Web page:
By David B. Feldman, Ph.D & Lee Daniel Kravetz
Terri Schlichenmeyer | 7/25/2014, midnight
You’re not sure if you’ll ever recover.
The loss of job or a business. The loss of a lifelong dream. The loss of your health or the life of someone you love. Without a doubt, you’ll never be the same. It’s the worst thing that could ever happen to you.
Or is it? Studies show that, depending on several factors, hardship may be beneficial and may even strengthen you. Find out how in the new book “Supersurvivors” by David B. Feldman, PhD & Lee Daniel Kravetz (c.2014, Harper Wave, $25.99 / $31.99 Canada, 243 pages).
Some 13 million people, world-wide, are diagnosed each year with cancer. Around 10 million suffer brain injuries. Fifty million survive traffic accidents. The U.N. says that one-third of the worlds’ women will be abused at some point in their lives. About 25 percent of these people will suffer from PTSD.
Yes, bad things happen to good people and trauma occurs somewhere daily. “Suffering is real,” the authors point out, but so is resiliency. Some folks, however, don’t just bounce back; they “bounce forward…”
The authors call them “supersurvivors"—people who “refocus their energies” after a traumatic, life-altering event to achieve “some degree of positive change” from it. Their worst-case scenario turns around to become their best.
Not surprisingly, supersurvivors share several common traits.
Undoubtedly, they’re urged to think positively, but they don’t rely on it and may reject it completely in order to think realistically with “grounded hope.” They’re often told not to give up, but they understand that quitting is sometimes the only way to move forward. They acknowledge risk but utilize “comparative optimism” to carefully choose what happens next in life. Their belief in controlling their own destiny motivates them when they fail.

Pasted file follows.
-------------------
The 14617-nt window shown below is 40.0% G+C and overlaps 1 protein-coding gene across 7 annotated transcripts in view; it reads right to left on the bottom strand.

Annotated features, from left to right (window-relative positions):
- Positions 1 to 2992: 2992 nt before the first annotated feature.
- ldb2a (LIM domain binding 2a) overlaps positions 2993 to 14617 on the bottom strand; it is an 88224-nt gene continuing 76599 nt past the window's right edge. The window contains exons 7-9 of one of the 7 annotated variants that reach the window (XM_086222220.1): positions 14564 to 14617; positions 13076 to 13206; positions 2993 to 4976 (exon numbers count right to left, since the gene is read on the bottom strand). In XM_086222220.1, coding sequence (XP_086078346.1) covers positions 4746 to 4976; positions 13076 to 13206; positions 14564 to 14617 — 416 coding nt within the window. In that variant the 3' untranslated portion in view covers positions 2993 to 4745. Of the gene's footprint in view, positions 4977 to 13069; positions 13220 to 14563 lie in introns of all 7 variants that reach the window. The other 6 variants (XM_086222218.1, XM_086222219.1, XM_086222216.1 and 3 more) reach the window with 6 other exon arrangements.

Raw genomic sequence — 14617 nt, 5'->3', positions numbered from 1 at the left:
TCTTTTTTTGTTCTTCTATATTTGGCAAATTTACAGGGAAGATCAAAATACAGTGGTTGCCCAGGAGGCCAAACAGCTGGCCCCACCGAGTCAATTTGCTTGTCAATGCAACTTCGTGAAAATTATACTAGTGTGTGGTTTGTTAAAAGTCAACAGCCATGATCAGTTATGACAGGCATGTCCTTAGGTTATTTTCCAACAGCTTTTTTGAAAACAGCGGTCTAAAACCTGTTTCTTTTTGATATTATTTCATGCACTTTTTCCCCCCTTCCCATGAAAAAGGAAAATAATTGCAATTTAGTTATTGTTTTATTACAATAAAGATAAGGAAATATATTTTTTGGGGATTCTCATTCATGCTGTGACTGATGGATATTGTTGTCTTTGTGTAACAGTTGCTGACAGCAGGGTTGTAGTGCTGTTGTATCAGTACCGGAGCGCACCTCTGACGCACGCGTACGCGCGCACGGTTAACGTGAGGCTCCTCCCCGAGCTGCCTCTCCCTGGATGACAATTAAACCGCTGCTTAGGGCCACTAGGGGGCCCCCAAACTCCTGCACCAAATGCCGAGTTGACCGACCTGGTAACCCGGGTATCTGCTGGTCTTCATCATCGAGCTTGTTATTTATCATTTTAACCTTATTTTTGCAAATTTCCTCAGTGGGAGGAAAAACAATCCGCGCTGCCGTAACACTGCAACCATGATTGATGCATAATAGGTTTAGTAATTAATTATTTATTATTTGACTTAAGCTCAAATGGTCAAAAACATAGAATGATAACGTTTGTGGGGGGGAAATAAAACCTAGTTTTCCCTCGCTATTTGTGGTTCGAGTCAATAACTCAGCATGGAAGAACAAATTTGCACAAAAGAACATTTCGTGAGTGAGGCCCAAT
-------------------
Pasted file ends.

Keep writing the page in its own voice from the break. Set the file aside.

Supersurvivors often hold a different “assumptive worldview” than most of us, and are able to “accommodate” a new normal within an old life. They look deep into beliefs of a higher power, and make peace with what they find. They have a strong support system, whether perceived or real. And supersurvivors know that forgiveness is essential for moving on—especially if it means forgiving themselves.
Is it true that that which does not kill you makes you stronger? The answer might lie inside studies and anecdotes gathered and presented inside “Supersurvivors.” And it might irritate you.
That’s because authors David B. Feldman and Lee Daniel Kravetz, who stress that they’re not trying to minimize anyone’s trauma, use science and research to blow apart old (and potentially ineffectual) advice for coping with tragedy. Advice, it seems, isn’t really all that helpful: I noticed that, ultimately, each individual profiled in this book—from athletes to Civil Rights leaders, soldiers to war survivors, accident victims to survivors of natural disasters—came to their own resolution for suffering that often had little to do with conventional thinking.
And that’s part of what’s so intriguing about this book, that “every one of us has the capacity to be super.” And if you want to learn how, or learn how others have found that ability, “Supersurvivors” is a book you should uncover.